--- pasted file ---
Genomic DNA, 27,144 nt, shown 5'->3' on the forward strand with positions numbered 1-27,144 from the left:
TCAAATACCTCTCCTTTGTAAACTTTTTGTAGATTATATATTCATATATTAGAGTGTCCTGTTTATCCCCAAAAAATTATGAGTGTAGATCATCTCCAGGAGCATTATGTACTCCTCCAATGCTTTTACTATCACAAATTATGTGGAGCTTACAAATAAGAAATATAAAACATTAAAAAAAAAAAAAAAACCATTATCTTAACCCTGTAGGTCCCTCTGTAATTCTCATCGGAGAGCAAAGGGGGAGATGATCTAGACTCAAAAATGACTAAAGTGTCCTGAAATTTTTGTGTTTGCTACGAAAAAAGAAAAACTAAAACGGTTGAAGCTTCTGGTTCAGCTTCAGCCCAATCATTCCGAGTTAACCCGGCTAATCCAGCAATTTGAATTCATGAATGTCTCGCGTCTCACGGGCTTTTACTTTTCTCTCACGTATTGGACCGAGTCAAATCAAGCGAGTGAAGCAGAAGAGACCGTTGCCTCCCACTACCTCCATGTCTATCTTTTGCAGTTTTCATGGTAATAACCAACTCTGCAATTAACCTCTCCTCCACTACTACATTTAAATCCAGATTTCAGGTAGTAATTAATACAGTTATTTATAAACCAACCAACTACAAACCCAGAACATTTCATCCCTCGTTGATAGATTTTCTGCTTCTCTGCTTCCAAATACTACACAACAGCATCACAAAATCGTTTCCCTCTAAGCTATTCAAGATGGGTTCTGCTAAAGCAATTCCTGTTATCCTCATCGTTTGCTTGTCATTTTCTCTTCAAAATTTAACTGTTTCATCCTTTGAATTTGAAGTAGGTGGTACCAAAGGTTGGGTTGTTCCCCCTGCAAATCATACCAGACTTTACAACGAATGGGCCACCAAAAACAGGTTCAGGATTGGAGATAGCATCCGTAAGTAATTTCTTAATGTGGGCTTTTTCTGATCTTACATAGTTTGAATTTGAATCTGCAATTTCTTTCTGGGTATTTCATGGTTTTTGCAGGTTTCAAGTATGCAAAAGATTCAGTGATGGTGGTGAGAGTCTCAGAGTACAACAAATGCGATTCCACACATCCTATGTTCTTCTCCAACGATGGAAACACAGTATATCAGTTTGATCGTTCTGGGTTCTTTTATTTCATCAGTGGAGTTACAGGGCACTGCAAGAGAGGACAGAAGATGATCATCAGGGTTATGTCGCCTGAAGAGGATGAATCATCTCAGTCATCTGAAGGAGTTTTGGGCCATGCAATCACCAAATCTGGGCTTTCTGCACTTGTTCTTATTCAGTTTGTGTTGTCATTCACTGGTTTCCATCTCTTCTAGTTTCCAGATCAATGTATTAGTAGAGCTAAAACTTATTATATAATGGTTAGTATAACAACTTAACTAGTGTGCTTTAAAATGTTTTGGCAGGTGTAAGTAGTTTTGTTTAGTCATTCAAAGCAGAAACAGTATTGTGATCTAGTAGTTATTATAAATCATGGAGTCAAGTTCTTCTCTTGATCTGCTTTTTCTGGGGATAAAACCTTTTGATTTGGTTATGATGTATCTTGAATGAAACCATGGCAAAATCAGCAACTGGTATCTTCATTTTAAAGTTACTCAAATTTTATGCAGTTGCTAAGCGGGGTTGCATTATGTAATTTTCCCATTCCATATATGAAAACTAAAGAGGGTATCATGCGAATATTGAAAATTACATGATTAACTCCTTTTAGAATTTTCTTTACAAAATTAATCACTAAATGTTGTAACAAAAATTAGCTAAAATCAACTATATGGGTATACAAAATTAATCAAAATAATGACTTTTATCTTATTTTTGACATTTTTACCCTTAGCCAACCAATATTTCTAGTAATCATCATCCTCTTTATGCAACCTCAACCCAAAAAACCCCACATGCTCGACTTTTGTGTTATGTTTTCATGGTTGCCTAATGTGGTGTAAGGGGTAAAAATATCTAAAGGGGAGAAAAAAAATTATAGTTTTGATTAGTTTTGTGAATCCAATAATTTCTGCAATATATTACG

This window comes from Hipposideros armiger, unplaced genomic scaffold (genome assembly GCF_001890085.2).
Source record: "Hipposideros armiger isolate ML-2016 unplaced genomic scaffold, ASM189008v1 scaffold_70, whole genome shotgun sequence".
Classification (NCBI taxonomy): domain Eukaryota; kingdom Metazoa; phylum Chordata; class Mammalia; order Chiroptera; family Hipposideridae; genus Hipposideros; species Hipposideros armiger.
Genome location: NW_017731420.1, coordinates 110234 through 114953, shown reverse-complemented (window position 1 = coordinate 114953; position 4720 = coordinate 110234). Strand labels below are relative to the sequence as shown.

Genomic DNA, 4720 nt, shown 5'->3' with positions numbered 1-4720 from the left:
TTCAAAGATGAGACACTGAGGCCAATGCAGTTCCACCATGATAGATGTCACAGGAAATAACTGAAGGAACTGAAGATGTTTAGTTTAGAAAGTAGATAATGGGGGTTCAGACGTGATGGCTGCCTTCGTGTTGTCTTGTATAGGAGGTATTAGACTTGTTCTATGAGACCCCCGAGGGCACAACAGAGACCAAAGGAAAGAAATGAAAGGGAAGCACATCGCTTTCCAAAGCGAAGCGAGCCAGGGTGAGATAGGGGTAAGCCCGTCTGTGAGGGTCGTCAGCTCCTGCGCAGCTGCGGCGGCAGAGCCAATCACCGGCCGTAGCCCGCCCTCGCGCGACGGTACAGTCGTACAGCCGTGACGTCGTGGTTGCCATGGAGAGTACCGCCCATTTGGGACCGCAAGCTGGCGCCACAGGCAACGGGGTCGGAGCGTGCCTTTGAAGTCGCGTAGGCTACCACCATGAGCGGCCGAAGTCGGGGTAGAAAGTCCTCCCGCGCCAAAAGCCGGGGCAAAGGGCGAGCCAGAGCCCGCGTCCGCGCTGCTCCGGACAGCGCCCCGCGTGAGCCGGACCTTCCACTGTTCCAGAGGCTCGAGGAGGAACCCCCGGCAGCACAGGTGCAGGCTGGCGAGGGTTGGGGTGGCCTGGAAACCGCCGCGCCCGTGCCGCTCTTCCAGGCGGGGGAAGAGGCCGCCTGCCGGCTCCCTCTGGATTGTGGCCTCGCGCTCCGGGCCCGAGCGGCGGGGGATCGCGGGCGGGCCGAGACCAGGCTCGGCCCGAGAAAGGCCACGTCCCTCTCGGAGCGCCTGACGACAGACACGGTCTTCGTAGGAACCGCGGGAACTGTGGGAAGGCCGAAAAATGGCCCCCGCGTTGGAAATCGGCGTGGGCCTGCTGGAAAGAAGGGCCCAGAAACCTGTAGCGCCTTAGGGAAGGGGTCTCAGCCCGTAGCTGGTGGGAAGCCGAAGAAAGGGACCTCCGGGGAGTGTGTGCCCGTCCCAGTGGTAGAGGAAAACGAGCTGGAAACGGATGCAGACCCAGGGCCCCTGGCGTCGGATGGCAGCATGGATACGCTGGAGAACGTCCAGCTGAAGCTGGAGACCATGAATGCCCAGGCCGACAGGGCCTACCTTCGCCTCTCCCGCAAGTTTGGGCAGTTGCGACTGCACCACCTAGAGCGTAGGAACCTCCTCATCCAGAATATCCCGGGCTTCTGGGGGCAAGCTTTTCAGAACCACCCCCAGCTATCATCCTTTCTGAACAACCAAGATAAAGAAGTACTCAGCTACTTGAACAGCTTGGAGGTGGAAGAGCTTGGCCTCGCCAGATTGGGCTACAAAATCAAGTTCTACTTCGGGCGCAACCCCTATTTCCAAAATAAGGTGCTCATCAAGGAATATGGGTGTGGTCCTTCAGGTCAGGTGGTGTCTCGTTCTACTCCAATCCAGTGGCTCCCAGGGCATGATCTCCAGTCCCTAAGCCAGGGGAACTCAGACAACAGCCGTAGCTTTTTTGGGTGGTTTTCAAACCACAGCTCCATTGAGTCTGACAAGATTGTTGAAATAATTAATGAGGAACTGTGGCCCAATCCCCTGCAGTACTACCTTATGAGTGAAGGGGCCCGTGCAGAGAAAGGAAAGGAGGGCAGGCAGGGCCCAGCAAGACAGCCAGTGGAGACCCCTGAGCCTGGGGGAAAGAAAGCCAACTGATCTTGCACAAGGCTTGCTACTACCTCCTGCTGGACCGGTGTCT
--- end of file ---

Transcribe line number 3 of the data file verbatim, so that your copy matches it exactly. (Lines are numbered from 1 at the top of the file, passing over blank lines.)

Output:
This window comes from Hipposideros armiger, unplaced genomic scaffold (genome assembly GCF_001890085.2).